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|Title:||Exploring the diversity of bacteriophage specific to Oenococcus oeni and Lactobacillus spp and their role in wine production|
|Citation:||Applied Microbiology and Biotechnology, 2021; 105(23):8575-8592|
|Zhecun Xu, Michelle E. Walker, Jin Zhang, Jennifer M. Gardner, Krista M. Sumby, Vladimir Jiranek|
|Abstract:||The widespread existence of bacteriophage has been of great interest to the biological research community and ongoing investigations continue to explore their diversity and role. They have also attracted attention and in-depth research in connection to fermented food processing, in particular from the dairy and wine industries. Bacteriophage, mostly oenophage, may in fact be a 'double edged sword' for winemakers: whilst they have been implicated as a causal agent of difficulties with malolactic fermentation (although not proven), they are also beginning to be considered as alternatives to using sulphur dioxide to prevent wine spoilage. Investigation and characterisation of oenophage of Oenococcus oeni, the main species used in winemaking, are still limited compared to lactococcal bacteriophage of Lactococcus lactis and Lactiplantibacillus plantarum (formally Lactobacillus plantarum), the drivers of most fermented dairy products. Interestingly, these strains are also being used or considered for use in winemaking. In this review, the genetic diversity and life cycle of phage, together with the debate on the consequent impact of phage predation in wine, and potential control strategies are discussed. KEY POINTS: • Bacteriophage detected in wine are diverse. • Many lysogenic bacteriophage are found in wine bacteria. • Phage impact on winemaking can depend on the stage of the winemaking process. • Bacteriophage as potential antimicrobial agents against spoilage organisms.|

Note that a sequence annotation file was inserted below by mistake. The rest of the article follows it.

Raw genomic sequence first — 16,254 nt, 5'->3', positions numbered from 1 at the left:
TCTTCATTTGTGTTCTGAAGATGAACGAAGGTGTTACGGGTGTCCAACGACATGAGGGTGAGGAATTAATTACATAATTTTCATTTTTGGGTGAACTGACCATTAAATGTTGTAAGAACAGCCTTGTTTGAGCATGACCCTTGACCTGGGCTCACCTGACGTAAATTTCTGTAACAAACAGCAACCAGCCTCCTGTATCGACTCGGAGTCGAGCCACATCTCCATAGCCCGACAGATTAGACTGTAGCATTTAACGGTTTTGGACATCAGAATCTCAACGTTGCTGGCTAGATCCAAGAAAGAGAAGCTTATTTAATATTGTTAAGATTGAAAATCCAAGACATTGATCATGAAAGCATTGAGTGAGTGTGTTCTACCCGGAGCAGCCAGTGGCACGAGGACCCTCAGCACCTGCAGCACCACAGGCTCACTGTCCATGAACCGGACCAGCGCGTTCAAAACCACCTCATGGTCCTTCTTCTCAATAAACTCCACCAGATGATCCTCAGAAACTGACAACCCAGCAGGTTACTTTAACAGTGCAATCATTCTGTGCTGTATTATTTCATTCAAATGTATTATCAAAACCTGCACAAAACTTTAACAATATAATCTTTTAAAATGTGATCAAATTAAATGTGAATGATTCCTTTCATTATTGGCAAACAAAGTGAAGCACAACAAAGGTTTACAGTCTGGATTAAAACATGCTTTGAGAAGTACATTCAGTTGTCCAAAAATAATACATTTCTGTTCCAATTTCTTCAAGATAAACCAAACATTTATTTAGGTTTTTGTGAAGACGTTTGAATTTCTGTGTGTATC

|Keywords:||Bacteriophage; Oenococcus oeni; lysogen; malolactic fermentation; wine|
|Rights:||© The Author(s), under exclusive licence to Springer-Verlag GmbH Germany, part of Springer Nature 2021|
|Appears in Collections:||Agriculture, Food and Wine publications|
ARC Training Centre for Innovative Wine Production publications
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